Mike Louis, President of the Missouri AFL-CIO has submitted a repeal petition to the Missouri Secretary of State’s office, seeking to delay the enforcement of the recently passed Right to Work bill and submit the issue to the general election ballot in 2018. This petition has been approved by MO Sec. State Jay Ashcroft, and would appear on the 2018 ballot if union organizers obtain a sufficient number of signatures. The workers’ lawsuit challenges the proposed summary statement language as deceptive to voters.

“Once again, rather than be upfront with the Missouri citizens about their intention of restoring their forced unionism powers to have a worker fired for refusing to tender union dues or fees, Missouri union officials are pushing deceptive ballot language,” said Mark Mix, president of the National Right to Work Foundation. “Right to Work is popular with the people of the state, so Big Labor is hoping to mislead voters into undoing the protections Right to Work provides workers.”

This is not the first legal challenge National Right to Work Foundation staff attorneys have filed for workers who back Missouri’s Right to Work law that will make union membership and dues payment strictly voluntary. Before the Right to Work bill was signed into law on February 6, AFL-CIO top boss Louis also submitted ten state constitutional amendments to kill the law and give forced unionism state constitutional protection.

Those ten amendments were sent to the desk of former Missouri Secretary of State Kander who approved them just hours before vacating his office. These same three workers sued to challenge the deceptive language that Kander approved. On March 24, the Cole County Circuit Court judge ruled that the ballot language was “unfair and insufficient,” and rewrote the language that will appear on the ballot in 2018 if union bosses collect enough signatures. The unions have appealed the ruling, and National Right to Work Foundation staff attorneys are continuing to defend against the appeal to protect the lower court ruling.

10 Apr 2017

Labor Board to Prosecute Flying Food Group for Illegally Firing Worker for Opposition to Union Dues

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Worker was fired for seeking to end the forced unionism clause at his workplace and informing co-workers of their rights not to fund union political spending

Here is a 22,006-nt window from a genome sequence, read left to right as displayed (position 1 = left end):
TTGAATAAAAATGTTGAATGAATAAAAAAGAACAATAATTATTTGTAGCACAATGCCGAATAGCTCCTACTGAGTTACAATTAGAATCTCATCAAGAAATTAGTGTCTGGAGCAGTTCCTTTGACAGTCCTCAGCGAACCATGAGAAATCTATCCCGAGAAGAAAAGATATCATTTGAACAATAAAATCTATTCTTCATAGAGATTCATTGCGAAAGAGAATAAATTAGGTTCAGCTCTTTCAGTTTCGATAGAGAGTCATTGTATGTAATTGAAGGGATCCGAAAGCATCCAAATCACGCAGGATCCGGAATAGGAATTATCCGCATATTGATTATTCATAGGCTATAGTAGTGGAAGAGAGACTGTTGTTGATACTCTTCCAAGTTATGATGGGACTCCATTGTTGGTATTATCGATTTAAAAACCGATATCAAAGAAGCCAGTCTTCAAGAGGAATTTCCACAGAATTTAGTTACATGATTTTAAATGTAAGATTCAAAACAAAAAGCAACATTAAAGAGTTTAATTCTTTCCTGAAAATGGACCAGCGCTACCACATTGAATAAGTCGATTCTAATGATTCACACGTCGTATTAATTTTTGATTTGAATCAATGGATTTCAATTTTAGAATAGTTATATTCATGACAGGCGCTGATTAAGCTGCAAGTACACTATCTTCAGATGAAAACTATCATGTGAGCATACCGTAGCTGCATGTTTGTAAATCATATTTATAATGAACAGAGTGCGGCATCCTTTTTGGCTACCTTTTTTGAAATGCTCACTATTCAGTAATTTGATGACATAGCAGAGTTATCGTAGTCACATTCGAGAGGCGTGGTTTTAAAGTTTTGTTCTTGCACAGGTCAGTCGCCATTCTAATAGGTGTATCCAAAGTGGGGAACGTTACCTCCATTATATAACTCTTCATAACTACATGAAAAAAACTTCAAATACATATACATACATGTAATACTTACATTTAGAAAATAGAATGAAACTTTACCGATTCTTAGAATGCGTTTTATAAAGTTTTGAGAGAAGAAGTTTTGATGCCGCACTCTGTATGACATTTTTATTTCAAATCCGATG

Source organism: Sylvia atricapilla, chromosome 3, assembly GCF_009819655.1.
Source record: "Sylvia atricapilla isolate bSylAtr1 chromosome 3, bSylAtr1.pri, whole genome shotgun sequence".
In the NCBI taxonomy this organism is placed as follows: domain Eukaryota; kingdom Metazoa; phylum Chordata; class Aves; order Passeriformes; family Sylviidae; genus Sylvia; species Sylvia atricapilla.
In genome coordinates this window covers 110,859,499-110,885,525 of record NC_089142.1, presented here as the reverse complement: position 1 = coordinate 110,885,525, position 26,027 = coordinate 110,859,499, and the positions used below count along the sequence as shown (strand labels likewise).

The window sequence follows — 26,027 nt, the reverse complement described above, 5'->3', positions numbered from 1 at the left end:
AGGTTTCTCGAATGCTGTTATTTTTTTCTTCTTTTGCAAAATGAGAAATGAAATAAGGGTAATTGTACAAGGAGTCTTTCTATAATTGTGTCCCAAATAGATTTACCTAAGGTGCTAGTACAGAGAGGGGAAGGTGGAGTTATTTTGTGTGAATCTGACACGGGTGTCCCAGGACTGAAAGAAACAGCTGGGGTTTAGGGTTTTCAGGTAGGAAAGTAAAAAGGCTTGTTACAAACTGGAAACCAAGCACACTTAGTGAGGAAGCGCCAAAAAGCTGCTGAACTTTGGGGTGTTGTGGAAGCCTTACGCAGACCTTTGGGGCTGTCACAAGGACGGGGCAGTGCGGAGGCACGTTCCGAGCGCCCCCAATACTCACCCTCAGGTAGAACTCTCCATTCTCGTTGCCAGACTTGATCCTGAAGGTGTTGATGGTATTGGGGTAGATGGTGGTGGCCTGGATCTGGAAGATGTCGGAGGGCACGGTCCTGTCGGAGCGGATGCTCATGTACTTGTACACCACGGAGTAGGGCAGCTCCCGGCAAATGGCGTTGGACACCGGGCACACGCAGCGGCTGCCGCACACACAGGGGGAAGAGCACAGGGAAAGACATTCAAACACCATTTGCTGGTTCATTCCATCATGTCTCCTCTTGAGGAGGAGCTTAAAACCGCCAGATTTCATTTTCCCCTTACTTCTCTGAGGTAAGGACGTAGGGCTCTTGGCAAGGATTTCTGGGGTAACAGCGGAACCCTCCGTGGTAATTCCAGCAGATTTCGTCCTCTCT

Los Angeles, CA (April 10, 2017) – The National Labor Relations Board (NLRB) has issued a complaint against Flying Food Group for illegally firing a worker as retribution for distributing a deauthorization petition that would remove the forced unionism clause in its union contract and informing co-workers of their right not to pay for union activities unrelated to bargaining. The complaint was issued after NLRB investigators found merit to charges filed against the Flying Food Group by National Right to Work Legal Defense Foundation staff attorneys for the worker, Douglas Cisneros.

Both activities are protected under the National Labor Relations Act (NLRA) even in states lacking Right to Work protections like California. The company has a nationwide agreement with the union that puts its employees under union control.

Cisneros, worked as a cook for the company. In July 2016, he began to circulate a deauthorization petition among his co-workers. If it garners enough signatures a deauthorization petition results in a vote to remove the forced unionism clause in the contract that requires workers to pay fees to United Here Local 11 as a condition of their employment.

Cisneros also circulated information to his coworkers about their rights under the Foundation-won Communications Workers v. Beck United States Supreme Court case. Under Beck, workers have the right to opt out of paying full union dues that include union political lobbying and spending. After learning that Cisneros was exercising these legal rights, company officials terminated his employment on August 16, 2016, falsely claiming that he violated company rules against “engaging in rude or disorderly conduct.”

The NLRB complaint seeks an order requiring Flying Food Group to post notices in Spanish in addition to English and to reinstate Cisneros and reimburse him for back pay resulting from his illegal firing. A hearing is scheduled for June 20, 2017, before NLRB Region 31 in Los Angeles.

“It is outrageous Mr. Cisneros was fired simply for informing his co-workers of their rights and attempting to end union bosses’ power to require him and his coworkers to pay union dues as a condition of keeping their jobs,” commented Mark Mix, President of the National Right to Work Foundation. “This case highlights why Californian workers need Right to Work protections that would ensure that union membership and dues payment is strictly voluntary.”

3 Apr 2017

Verizon Workers Hit CWA Union Officials with Charges for Retaliation for Working During Strike

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SPFPA union officials continued to collect dues over workers’ objections despite majority vote by employees that ended mandatory payments

New York, NY (April 3, 2017) – Four Brooklyn Verizon employees have filed federal unfair labor practice (ULP) charges against the Communications Workers of America (CWA) union for violating federal labor law after the employees exercised their right to resign their union memberships during a high-profile strike in May 2016. The charges were filed with free legal assistance provided by National Right to Work Legal Defense Foundation staff attorneys.